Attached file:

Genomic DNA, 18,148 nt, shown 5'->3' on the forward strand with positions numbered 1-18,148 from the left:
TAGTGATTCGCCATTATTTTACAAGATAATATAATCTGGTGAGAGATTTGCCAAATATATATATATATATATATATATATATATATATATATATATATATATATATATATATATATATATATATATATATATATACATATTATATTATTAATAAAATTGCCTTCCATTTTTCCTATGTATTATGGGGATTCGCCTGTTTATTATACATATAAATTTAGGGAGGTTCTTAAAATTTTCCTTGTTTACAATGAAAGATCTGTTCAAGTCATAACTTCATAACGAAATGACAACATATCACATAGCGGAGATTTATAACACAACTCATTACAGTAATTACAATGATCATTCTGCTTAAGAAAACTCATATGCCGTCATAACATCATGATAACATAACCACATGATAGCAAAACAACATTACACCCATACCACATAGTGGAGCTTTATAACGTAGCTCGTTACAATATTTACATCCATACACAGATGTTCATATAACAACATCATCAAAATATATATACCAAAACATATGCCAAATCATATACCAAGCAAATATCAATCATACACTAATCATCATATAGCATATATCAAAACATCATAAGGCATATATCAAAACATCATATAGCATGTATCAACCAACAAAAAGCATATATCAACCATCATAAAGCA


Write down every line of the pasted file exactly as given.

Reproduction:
Genomic DNA, 18,148 nt, shown 5'->3' on the forward strand with positions numbered 1-18,148 from the left:
TAGTGATTCGCCATTATTTTACAAGATAATATAATCTGGTGAGAGATTTGCCAAATATATATATATATATATATATATATATATATATATATATATATATATATATATATATATATATATATATATATATATATACATATTATATTATTAATAAAATTGCCTTCCATTTTTCCTATGTATTATGGGGATTCGCCTGTTTATTATACATATAAATTTAGGGAGGTTCTTAAAATTTTCCTTGTTTACAATGAAAGATCTGTTCAAGTCATAACTTCATAACGAAATGACAACATATCACATAGCGGAGATTTATAACACAACTCATTACAGTAATTACAATGATCATTCTGCTTAAGAAAACTCATATGCCGTCATAACATCATGATAACATAACCACATGATAGCAAAACAACATTACACCCATACCACATAGTGGAGCTTTATAACGTAGCTCGTTACAATATTTACATCCATACACAGATGTTCATATAACAACATCATCAAAATATATATACCAAAACATATGCCAAATCATATACCAAGCAAATATCAATCATACACTAATCATCATATAGCATATATCAAAACATCATAAGGCATATATCAAAACATCATATAGCATGTATCAACCAACAAAAAGCATATATCAACCATCATAAAGCA